From the hitter's standpoint, the first inning is the "structured" inning. The manager starts with the top of the order, pitting a patient, solid-contact leadoff man with speed and bat control against a pitcher attempting to find his stride. The leadoff batter is followed by a number-two man, who can hit-and-run or work the count. This allows the leadoff man to get a big jump stealing second base. Many number-two hitters have a knack for fouling off pitches, which aggravates pitchers.

    The number-three hitter is almost always reserved for the biggest bopper on the team who is not necessarily the best hitter for average. Mark McGwire, Sammy Sosa, and Ken Griffey Jr. are your classic number-three hitters. Their ability to "go yard" or hit towering home runs has pitchers shivering in their cleats. Waiting in the on-deck circle is the number-four hitter—the clean-up man—who conceivably could be asked to clear the bases if he comes up with the bases loaded.

    Teams blessed with power hitters have the upper hand, which is why the 1927 New York Yankees 3-4-5 lineup of Babe Ruth, Lou Gehrig, and Bob Meusel was known as the heart of "Murderer's Row." Pitchers were understandably reluctant to pitch around Babe Ruth when they knew Lou Gehrig was swinging two bats in the on-deck circle.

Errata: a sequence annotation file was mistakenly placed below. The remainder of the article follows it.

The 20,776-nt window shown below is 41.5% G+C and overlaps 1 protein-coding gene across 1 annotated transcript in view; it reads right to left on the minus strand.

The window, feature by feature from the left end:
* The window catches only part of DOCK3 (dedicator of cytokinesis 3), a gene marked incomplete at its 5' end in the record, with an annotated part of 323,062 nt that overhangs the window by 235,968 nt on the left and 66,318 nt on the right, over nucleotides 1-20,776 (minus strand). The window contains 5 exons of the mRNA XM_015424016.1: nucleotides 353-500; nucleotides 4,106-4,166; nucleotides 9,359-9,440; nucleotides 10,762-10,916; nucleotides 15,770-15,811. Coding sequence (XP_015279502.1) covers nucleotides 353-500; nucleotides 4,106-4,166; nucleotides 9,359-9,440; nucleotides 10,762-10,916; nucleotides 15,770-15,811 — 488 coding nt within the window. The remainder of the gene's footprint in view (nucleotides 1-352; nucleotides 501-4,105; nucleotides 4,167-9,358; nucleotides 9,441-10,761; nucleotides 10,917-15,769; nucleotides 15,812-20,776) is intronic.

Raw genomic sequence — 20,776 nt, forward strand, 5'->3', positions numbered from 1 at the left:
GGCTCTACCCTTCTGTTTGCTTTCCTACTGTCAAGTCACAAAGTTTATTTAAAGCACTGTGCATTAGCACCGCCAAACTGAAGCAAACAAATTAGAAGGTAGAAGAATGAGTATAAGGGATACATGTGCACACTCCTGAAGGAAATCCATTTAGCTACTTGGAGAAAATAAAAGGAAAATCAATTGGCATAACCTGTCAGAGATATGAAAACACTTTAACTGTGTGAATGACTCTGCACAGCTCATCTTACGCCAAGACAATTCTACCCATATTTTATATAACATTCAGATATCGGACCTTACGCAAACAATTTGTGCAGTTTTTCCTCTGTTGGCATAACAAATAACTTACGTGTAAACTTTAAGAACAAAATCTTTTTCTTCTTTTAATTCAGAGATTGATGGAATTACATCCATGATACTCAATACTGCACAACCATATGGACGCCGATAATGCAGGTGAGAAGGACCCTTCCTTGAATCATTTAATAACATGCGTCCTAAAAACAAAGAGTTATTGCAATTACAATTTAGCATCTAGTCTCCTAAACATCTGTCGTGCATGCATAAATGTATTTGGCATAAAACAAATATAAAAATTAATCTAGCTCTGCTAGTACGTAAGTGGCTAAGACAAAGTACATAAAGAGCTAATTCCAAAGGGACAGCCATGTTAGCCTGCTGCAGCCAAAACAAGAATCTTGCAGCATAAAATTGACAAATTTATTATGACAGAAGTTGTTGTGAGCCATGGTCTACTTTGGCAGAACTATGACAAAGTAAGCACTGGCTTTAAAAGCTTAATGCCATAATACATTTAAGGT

I wonder what it would have been like to pitch against the Babe, a left-handed hitter. I was a lefty, so I would have had some statistical advantage against baseball's greatest player. Going against the best with the ball in my hand, a bat in his, would have been a superb match-up. That's what makes baseball a great game.

    No matter where you are with God, this is a fantastic time to lead off with Him. He's "structured" a great life for you, giving you a wonderful opportunity to step up to the plate and take your hacks. He has put you in the perfect place in His lineup.

    All too often we compare ourselves with others and see nothing but shortcomings. We wish we were wittier, more intelligent, better looking—or we dream of being all-star baseball players. But God has a place for you—a place perfectly suited for your abilities and personality.

    When I lost my arm to cancer, I wondered if God still had a role for me, a place in His batting order. I needn't have worried. God had a spot reserved for me, which is ministering to cancer patients.

    I know He has a place that is special and unique to you, a spot that has significance for eternity. It is only when we reflect upon this truth that we can truly be at peace with ourselves, secure in God's strategy.

    His plan for your life begins today, so go grab a bat.

    "Batter up!"

The Reel Line
An Angler's Guide to the Ultimate Catch

By Jimmy Houston
Edited by Jenny Baumgartner

J. Countryman
a division of Thomas Nelson, Inc.

Copyright © 2001 Jimmy Houston. All rights reserved.

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Table of Contents

Foreword by Randy Johnson 9
Introduction The First Pitch 10
1st Inning Top of the First: Opening Day Bottom of the
First: "And leading off " 16
2nd Inning Top of the Second: The Sermon on the Mound
Bottom of the Second: Becoming a "Five Tool" Player 26
3rd Inning Top of the Third: What Shape Are You In? Bottom